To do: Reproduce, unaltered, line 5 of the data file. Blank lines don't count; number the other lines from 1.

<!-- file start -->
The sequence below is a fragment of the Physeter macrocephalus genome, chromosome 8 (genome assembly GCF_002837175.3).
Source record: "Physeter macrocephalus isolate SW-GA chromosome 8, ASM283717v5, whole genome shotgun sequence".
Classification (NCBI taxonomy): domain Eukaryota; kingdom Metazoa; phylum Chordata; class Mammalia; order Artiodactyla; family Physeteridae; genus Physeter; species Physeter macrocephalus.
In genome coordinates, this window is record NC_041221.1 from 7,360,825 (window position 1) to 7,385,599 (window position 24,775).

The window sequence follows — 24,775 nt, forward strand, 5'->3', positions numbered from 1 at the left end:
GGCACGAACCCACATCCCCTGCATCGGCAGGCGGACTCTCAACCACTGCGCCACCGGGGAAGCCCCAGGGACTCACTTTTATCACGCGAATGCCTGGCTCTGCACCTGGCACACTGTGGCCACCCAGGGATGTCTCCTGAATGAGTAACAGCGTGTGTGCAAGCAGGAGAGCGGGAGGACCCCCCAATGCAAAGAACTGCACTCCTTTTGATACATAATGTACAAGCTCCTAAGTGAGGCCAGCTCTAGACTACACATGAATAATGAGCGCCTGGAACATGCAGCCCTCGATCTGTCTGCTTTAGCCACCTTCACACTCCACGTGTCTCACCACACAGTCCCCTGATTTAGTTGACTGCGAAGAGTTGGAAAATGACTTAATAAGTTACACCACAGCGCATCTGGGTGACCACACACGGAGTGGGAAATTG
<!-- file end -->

The window sequence follows — 24,775 nt, forward strand, 5'->3', positions numbered from 1 at the left end: